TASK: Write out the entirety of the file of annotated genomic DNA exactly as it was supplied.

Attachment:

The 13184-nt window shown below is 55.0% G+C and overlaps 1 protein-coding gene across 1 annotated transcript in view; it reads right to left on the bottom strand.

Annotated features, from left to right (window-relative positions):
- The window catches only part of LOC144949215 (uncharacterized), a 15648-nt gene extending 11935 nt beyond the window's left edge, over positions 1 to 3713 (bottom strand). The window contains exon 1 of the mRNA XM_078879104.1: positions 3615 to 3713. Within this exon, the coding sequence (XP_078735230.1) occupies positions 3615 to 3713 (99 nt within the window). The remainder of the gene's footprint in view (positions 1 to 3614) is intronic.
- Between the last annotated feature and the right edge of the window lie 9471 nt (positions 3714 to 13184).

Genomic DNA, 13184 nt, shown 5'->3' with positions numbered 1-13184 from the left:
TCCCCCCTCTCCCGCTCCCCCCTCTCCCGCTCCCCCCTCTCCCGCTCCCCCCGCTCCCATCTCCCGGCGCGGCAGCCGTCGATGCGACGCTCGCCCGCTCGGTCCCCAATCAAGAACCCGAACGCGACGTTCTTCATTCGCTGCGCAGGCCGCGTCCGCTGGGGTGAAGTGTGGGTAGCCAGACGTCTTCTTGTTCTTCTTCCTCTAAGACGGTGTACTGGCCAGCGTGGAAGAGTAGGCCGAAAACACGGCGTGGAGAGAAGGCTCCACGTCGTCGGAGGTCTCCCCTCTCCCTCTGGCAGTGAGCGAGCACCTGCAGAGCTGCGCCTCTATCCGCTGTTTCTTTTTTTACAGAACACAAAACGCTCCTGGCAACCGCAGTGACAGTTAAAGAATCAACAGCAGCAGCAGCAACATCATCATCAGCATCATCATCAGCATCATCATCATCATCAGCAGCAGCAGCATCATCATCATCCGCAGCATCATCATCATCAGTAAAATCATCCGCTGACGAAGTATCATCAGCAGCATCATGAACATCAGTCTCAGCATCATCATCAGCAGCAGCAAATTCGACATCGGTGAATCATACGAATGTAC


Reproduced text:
The 13184-nt window shown below is 55.0% G+C and overlaps 1 protein-coding gene across 1 annotated transcript in view; it reads right to left on the bottom strand.

Annotated features, from left to right (window-relative positions):
- The window catches only part of LOC144949215 (uncharacterized), a 15648-nt gene extending 11935 nt beyond the window's left edge, over positions 1 to 3713 (bottom strand). The window contains exon 1 of the mRNA XM_078879104.1: positions 3615 to 3713. Within this exon, the coding sequence (XP_078735230.1) occupies positions 3615 to 3713 (99 nt within the window). The remainder of the gene's footprint in view (positions 1 to 3614) is intronic.
- Between the last annotated feature and the right edge of the window lie 9471 nt (positions 3714 to 13184).

Genomic DNA, 13184 nt, shown 5'->3' with positions numbered 1-13184 from the left:
TCCCCCCTCTCCCGCTCCCCCCTCTCCCGCTCCCCCCTCTCCCGCTCCCCCCGCTCCCATCTCCCGGCGCGGCAGCCGTCGATGCGACGCTCGCCCGCTCGGTCCCCAATCAAGAACCCGAACGCGACGTTCTTCATTCGCTGCGCAGGCCGCGTCCGCTGGGGTGAAGTGTGGGTAGCCAGACGTCTTCTTGTTCTTCTTCCTCTAAGACGGTGTACTGGCCAGCGTGGAAGAGTAGGCCGAAAACACGGCGTGGAGAGAAGGCTCCACGTCGTCGGAGGTCTCCCCTCTCCCTCTGGCAGTGAGCGAGCACCTGCAGAGCTGCGCCTCTATCCGCTGTTTCTTTTTTTACAGAACACAAAACGCTCCTGGCAACCGCAGTGACAGTTAAAGAATCAACAGCAGCAGCAGCAACATCATCATCAGCATCATCATCAGCATCATCATCATCATCAGCAGCAGCAGCATCATCATCATCCGCAGCATCATCATCATCAGTAAAATCATCCGCTGACGAAGTATCATCAGCAGCATCATGAACATCAGTCTCAGCATCATCATCAGCAGCAGCAAATTCGACATCGGTGAATCATACGAATGTAC